Bayley G said...

Do you mind advertising in open threads? Because I've been inspired to do a deconstruction of my own over in my blog, but unfortunately don't have any readers yet, so if anyone's got some free time I'd love comments on how I'm doing.

Ana Mardoll said...

I'm okay with advertising in ANY threads. :D

Pthalo, the language geek said...

Have a great time in Hawaii. Uh, if you see a sign warning about undertow, take that very seriously and avoid beaches like that.

I hope your vacation is long enough that you will have time to get through the first few painful days and onto the other side. But whatever it ends up being, snuggle with your husband, read books, hang around. I had a migraine for most of my love's visit to Hungary, and her ankles were swollen and painful from the flight for the first few days, but even though we were both a bit grumpy and in pain, we managed. We kept it pretty casual and tried to keep an easy pace.

@Redcrow, it is a trend in America these days to spell names more creatively. So it's possible one Rachel might be Ræchel and another might be Rachelle, or you could spell one phonetically as Rashell. Since you didn't provide the Cyrillic for Damon I only know the Дэймон pronunciation but if there was a character pronounced like Дмон you could have "Daymon" and "D'Mon"

Ooooor, maybe you could have a character named "Charles" and another named Čarlz, and the character keep thinking he should be called "Carl" (Карл) maybe not knowing that č is pronounced like ч.

I think you should have character named György ~ джьрджь and another character named George - Джордж and another named Георгий.

Actually, I have a question. In Russian if you are reading a book translated from English about a man name George, will it be written as Джордж or Георгий? In Hungarian it varies. Sometimes, especially in books for children, we will change Mary to Mária and John to János and George to György. But more recently, especially in books for adults and teenagers, the name will be kept as in the original. -- A lot of names in Harry Potter were changed, and just phonetically. Snape became Piton (=python) for example (I think translator thought Snape meant Snake), and Bilbo Baggins became Zsákos Bilbó (Bilbo Baggy). I see from Wikipedia that in Russian, Baggins is written phonetically, not translated: Бильбо Бэггинс, but Snape is written as Северус Снегг not Снейп. So I'm curious. Doesn't Снег mean snow in Russian? How does that affect your reading of the character?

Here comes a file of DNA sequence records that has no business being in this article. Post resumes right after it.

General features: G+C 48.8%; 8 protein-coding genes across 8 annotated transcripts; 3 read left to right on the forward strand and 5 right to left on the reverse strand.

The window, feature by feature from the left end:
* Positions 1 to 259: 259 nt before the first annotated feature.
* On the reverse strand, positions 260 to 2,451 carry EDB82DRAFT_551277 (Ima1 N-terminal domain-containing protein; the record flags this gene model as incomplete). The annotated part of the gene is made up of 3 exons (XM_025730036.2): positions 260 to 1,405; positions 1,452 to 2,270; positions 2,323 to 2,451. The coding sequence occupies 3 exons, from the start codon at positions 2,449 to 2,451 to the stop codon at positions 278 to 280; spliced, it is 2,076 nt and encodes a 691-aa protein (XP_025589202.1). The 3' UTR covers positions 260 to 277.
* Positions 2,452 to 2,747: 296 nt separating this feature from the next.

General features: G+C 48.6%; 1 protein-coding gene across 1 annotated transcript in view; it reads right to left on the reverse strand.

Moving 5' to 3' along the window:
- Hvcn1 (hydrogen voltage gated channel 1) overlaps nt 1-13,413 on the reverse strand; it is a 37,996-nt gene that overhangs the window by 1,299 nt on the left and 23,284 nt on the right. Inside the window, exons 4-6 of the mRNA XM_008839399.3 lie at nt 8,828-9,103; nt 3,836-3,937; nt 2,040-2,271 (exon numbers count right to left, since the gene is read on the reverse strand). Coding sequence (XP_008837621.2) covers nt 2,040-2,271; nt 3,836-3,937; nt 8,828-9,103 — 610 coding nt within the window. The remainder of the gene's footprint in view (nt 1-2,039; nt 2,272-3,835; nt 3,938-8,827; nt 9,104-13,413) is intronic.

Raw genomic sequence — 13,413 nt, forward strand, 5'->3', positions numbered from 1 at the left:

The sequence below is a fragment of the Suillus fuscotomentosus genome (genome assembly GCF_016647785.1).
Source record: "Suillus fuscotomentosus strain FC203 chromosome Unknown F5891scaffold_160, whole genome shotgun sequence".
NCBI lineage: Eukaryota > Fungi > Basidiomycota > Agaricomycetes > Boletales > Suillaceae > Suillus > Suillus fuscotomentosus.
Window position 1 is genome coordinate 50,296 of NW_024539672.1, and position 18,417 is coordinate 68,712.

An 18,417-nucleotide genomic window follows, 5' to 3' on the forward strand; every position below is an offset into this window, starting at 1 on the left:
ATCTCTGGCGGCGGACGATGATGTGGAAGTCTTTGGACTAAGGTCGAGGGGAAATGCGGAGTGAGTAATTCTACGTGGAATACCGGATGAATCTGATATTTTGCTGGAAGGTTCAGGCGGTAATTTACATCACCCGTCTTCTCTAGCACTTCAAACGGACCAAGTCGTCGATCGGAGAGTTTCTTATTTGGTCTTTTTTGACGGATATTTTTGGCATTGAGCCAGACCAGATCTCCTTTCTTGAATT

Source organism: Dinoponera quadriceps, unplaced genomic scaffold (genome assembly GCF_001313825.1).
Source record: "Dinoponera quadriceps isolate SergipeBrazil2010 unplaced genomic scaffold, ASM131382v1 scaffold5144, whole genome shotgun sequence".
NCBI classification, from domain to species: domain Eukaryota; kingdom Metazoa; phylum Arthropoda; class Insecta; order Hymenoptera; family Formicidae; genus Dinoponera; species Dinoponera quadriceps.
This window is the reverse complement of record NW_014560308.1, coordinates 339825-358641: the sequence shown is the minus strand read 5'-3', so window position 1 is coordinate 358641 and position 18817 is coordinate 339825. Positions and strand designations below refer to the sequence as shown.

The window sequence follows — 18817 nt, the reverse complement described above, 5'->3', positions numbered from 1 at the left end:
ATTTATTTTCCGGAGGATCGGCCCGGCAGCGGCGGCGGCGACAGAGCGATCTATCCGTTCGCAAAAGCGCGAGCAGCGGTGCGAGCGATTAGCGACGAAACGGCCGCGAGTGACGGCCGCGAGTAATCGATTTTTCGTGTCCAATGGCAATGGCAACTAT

Pthalo said...

"and just phonetically."

I meant to write "and not just phonetically"

Bayley G said...

Great! Well, my blog is at I should have another deconstruction post up today, it's half written. There's also writing samples and so forth. I've only recently started actually blogging (used to write novels in blogs for the feedback), so it's quite small ATM.

Pthalo said...

Bayley, your link doesn't work. When I click it, it takes me to the wordpress homepage.

Bayley G said...

Whoops, brain went on autopilot. Fixed.

Ana Mardoll said...

Thank you, Pthalo, we definitely plan to take it slow! That will be hard for me, though, I'm very opposed to down-time for myself. *sheepish*

Amaryllis said...

Have great time, Ana! You deserve a wonderful vacation, as hard as you've been working lately.

@Bayley G: Good lord, you're doing This Present Darkness?! You're a braver reader than I am, then. I tried reading it once, out of curiosity, and couldn't get past the first chapter. Then again, I'd have to say the same about Twilight, which doesn't stop me from enjoying Ana's dissection of it, so I hope you're having fun with Peretti's nonsense.

*bookmarks blog to catch up with*

Also, congratulations on the new job.

Bayley G said...

Thanks :D

Yeah, I tried to read it once a few years back, but gave up a few chapters in. I figure doing a deconstruction will let me vent enough to (hopefully) finish the bloody thing XD

Ana Mardoll said...

@Amaryllis, thank you!

@Bayley, Peretti, huh? Would you believe I liked that book as a kid? I shudder to think, now. I've been thinking to do his Cooper Kids books when Claymore finishes. But they would basically be me railing against the Christianity of my childhood, which might be unfair. It's one thing for Fred to criticize fundamentalism, another thing for me to do so, I think. Still, I'm sorely tempted. :/

Can't wait to read you. :)

Bayley G said...

:D Sometimes I feel incredibly lucky that my parents didn't get very serious about religion until after I'd already rejected Christianity as not being suitably for my personality. If I'd had fundamentalism drilled into my head on top of the borderline-abusive stuff my mom worked in there... I'm not sure who I'd be today. My mom, grandmother, and aunts keep sending me things like this; I figure, hey, why not have some fun with it before quietly donating it to charity.

Ana Mardoll said...

I had the opposite effect: Mom and Dad have mellowed considerably now that I'm an adult. Odd, that.

If you haven't read the Rapture Ready! section on Peretti, I'd love to quote it to you. :D

Bayley G said...

I haven't been masochistic enough to sign up for RR just yet; FormerConservative's frequent forays into their forum are fundy-tastic enough :)

Ana Mardoll said...

*happy squee* I love quotes.

This is actually from the book, which is quite good. I'm not on the forums, myself.

And this is what had me worried. Terri, who seemed like a perfectly ordinary suburban mom, might well, if she could see my cancelled checks to the ACLU and NARAL, believe that I am a member of an international conspiracy of Satan worshippers—because Frank Peretti says it so vividly.